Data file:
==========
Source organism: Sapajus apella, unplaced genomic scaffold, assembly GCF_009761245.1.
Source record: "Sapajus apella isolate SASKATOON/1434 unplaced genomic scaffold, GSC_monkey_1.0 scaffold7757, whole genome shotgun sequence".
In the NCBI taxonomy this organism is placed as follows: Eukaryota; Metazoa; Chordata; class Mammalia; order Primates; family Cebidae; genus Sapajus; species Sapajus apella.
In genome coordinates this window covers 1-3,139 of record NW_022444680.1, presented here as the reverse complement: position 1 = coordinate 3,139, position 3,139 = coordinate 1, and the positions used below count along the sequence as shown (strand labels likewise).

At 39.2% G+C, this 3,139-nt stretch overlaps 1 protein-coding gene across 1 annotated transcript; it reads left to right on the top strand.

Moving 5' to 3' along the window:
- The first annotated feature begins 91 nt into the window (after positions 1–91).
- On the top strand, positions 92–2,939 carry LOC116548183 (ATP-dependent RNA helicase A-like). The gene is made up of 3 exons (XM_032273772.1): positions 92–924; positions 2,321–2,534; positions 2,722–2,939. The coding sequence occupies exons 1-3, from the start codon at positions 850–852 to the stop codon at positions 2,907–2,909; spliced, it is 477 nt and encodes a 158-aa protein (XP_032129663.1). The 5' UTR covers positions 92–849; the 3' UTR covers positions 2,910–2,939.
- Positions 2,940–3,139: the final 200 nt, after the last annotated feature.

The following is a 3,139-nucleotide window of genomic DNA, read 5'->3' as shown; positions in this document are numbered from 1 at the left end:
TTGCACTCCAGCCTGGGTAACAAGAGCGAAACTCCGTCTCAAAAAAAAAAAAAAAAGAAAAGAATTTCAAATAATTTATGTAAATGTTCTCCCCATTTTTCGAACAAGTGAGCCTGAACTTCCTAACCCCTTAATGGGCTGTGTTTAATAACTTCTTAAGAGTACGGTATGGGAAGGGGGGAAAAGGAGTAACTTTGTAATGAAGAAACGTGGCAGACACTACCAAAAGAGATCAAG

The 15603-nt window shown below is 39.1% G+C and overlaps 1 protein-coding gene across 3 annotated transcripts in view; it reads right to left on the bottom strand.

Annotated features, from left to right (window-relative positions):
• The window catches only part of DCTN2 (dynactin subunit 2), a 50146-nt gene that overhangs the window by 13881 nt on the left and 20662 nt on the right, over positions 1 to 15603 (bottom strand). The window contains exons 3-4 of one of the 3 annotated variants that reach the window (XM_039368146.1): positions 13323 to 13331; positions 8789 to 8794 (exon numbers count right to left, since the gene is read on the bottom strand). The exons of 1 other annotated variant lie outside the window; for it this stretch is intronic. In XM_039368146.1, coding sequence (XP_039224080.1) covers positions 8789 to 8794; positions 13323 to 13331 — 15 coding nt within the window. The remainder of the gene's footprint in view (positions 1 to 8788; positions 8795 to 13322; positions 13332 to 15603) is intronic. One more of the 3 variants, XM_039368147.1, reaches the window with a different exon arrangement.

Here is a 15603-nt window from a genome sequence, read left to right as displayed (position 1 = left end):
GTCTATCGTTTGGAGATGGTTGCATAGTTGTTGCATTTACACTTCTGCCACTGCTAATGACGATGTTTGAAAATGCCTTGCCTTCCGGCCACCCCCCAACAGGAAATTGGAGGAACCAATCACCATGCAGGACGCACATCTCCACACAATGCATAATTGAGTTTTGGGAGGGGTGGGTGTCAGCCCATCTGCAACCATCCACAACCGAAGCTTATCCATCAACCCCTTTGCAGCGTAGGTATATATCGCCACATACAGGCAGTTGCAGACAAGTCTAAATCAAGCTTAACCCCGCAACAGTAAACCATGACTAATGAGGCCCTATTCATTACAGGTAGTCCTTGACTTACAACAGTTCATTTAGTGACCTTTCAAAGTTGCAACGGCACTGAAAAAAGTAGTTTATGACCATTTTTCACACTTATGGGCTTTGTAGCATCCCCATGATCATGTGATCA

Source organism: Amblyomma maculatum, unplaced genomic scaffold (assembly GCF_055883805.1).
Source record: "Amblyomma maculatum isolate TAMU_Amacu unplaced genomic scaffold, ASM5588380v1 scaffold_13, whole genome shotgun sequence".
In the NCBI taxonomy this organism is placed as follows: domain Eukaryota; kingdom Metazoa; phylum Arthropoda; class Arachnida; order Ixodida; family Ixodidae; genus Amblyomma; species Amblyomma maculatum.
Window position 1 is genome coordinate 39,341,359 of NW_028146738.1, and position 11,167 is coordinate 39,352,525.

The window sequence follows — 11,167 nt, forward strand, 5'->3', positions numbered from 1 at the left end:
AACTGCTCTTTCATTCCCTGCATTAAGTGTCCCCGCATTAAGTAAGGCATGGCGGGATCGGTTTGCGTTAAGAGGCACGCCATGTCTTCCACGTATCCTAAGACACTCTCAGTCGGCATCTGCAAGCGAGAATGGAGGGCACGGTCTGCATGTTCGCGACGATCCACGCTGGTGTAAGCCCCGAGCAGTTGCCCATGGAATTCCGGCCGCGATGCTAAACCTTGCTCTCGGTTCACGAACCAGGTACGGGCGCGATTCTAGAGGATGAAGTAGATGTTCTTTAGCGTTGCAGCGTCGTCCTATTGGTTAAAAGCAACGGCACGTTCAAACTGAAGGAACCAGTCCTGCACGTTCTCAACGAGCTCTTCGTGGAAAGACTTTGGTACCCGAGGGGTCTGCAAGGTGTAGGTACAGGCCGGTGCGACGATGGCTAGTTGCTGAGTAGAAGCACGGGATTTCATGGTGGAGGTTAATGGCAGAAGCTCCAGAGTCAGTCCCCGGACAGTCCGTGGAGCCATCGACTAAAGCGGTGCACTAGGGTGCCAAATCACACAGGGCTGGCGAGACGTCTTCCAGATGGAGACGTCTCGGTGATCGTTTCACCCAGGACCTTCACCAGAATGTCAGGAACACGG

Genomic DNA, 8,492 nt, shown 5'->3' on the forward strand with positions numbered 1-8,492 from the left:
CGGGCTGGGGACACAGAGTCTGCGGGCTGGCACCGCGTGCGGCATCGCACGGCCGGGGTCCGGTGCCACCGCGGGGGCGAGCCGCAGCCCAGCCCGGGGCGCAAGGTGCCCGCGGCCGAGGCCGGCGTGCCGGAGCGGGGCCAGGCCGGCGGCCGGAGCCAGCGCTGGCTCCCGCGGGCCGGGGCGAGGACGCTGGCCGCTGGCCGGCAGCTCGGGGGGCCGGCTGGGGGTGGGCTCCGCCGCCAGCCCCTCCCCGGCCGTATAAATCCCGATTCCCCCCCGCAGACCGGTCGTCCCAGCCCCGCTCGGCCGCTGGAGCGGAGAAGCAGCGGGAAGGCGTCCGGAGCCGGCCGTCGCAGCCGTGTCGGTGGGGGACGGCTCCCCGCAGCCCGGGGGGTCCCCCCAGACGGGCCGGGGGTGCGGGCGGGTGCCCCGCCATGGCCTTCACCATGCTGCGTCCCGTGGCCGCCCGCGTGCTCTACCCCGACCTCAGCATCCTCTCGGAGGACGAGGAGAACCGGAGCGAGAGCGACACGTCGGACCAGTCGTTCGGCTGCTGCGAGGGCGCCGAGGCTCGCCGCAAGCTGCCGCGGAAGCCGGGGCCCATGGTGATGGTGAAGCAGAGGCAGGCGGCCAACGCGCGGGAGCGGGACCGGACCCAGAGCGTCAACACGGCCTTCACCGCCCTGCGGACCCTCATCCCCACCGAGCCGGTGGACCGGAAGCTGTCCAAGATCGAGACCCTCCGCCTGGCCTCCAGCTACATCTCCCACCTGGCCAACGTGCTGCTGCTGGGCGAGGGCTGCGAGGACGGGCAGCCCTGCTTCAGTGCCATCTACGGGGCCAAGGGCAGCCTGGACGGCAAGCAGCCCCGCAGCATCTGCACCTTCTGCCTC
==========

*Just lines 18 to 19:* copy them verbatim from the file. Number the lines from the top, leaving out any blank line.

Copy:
Source record: "Amblyomma maculatum isolate TAMU_Amacu unplaced genomic scaffold, ASM5588380v1 scaffold_13, whole genome shotgun sequence".
In the NCBI taxonomy this organism is placed as follows: domain Eukaryota; kingdom Metazoa; phylum Arthropoda; class Arachnida; order Ixodida; family Ixodidae; genus Amblyomma; species Amblyomma maculatum.